Startups in Uganda – different kind of hunger

“Startups and Uganda???” was the surprised reaction I got when I mentioned to people back home that I’m going away for 3 months to work with startups in Uganda. But, yes, there really are startups in Uganda. I came to Kampala to work in a HUB called Outbox that hosts startups like  Kola Studios, CodeSync, Ensibuuko and Beyonic. But there are still no success stories. Why?

As for me, how I see startups in Uganda is that they are like a good dish yet to be cooked. I came here to “cook a dish” about design. All the necessary ingredients are here – talented people, skills for using programs, 4G internet, mobile money, ideas and laptops. Just the proportions are off or missing how to mix them together. But how do you turn raw ingredients into a delicious dish or available resources into a functioning startup? I’d say the answer is the same as with cooking. Follow the base model – logo in the upper left corner, header with some links and a footer. Next, use your creativity. Put that extra hint of curry inside and use modern solutions like parallax. Just for example. But just don’t stop there when it feels good it also has to look good. As with food, presentation is everything. Think of this – why are you willing to pay in a good restaurant for the same food ingredients twice as much as in your around the corner cafeteria?

But how do you get those extra ingredients of creativity? So you read different books, you network. But and important part of productive networking is - don’t be afraid to share the idea or vision you have. You never know who can add those extras inside. Yes – ideas can be stolen but vision and execution can not. And don’t just speak to people who you think are creative minds. Some of the best ideas I’ve actually gotten are are from developers themselves. In the end startups are a community and what you put in, you WILL get back double. So one of the problems I see here is that the first step has been taken – people are working in one room. But they keep to themselves. How do you know the person sitting 10 meters from you doesn’t have a brilliant input to you startup?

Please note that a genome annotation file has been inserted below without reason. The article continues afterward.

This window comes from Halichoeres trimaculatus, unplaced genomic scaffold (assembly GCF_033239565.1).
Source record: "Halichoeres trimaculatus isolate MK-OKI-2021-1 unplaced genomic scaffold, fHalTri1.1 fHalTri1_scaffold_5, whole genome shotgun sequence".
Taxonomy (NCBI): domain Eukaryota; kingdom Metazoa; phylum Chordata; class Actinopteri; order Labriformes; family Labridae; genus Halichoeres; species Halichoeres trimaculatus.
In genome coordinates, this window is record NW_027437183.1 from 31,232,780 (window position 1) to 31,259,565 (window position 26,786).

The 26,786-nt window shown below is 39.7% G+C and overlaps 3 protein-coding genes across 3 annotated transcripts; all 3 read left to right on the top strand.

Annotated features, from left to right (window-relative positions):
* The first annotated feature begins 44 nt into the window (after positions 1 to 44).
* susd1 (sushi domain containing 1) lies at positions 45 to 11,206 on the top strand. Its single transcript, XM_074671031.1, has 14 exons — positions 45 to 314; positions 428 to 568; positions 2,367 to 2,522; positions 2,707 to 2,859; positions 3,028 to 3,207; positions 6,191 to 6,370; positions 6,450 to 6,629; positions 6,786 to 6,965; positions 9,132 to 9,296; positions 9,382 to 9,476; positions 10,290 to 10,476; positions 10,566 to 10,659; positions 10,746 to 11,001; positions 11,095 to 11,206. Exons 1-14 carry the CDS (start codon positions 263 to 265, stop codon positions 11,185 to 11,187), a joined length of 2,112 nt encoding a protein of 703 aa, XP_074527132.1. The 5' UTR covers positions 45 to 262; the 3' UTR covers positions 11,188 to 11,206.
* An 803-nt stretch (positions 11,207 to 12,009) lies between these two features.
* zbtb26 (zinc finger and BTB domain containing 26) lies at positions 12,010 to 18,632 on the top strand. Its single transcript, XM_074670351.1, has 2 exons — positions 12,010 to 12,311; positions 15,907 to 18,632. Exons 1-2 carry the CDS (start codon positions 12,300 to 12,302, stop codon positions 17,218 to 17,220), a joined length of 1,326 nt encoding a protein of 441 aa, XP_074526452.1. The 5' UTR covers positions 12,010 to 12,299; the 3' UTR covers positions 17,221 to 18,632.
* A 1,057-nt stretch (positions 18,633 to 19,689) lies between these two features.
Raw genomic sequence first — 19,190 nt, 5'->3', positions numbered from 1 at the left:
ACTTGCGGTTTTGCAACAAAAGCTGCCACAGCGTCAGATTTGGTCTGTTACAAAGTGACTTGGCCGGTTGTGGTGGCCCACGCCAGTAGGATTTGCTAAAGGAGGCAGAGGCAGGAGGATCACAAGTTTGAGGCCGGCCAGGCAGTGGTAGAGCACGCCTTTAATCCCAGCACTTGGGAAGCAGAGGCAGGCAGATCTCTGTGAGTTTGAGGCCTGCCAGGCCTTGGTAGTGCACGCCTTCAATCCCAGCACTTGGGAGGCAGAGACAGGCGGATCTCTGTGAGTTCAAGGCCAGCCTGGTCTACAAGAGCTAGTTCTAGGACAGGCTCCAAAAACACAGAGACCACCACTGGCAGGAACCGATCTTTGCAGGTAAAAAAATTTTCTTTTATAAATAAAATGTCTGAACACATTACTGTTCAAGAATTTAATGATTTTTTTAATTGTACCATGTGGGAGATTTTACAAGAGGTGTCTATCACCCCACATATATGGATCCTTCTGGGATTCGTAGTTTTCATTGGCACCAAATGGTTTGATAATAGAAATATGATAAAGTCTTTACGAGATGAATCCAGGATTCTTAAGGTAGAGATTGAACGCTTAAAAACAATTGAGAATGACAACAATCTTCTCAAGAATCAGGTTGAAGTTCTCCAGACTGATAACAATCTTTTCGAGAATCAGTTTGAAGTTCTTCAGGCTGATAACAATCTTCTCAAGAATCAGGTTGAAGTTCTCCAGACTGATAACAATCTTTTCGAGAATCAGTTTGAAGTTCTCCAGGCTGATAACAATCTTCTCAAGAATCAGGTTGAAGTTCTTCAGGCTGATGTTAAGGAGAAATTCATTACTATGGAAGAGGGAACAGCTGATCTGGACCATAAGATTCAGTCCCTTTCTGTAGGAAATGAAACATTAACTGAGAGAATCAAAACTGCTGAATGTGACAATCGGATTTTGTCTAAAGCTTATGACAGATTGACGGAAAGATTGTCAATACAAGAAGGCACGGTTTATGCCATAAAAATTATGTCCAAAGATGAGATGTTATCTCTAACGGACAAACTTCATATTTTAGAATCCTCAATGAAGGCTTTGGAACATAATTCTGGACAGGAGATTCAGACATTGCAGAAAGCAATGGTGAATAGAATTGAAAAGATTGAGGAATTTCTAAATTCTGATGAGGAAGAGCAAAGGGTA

Also another problem I see is why most local startups can’t go global? It’s because of the ingredient called mobile money. What is this? Basically it’s your wallet. What you do is that you upload some money  on your mobile and you can use it to pay for a wide range of services and hard goods. I have understood this nifty little thing came to be is because people don’t like banks here. And everybody in Africa uses this instead of credit cards. So when I first came here and started getting to know the local startups, most said that their service is used with mobile money. Of course my first reaction was raising one of my eyebrows and asking “Mobile money??”. So over time I learned to point out to people that if you are thinking of only using mobile money then this means you can’t go global, because most of the rest of the world uses their VISA-s and MasterCard-s.

So what I would say is that there are some obstacles to overcome, but the opportunity is here. Startup-minded people are hungry to prove themselves. There are great startups to be cooked.

Blogpost by: Helen Kokk (Kokk in English translation Cook)
Garage48 designer/mentor & volunteer in Uganda during April-July 2014

Garage48 Uganda Volunteer project is partly funded through Estonian Ministry of Foreign Affairs by means of Development Cooperation and Humanitarian Aid. 

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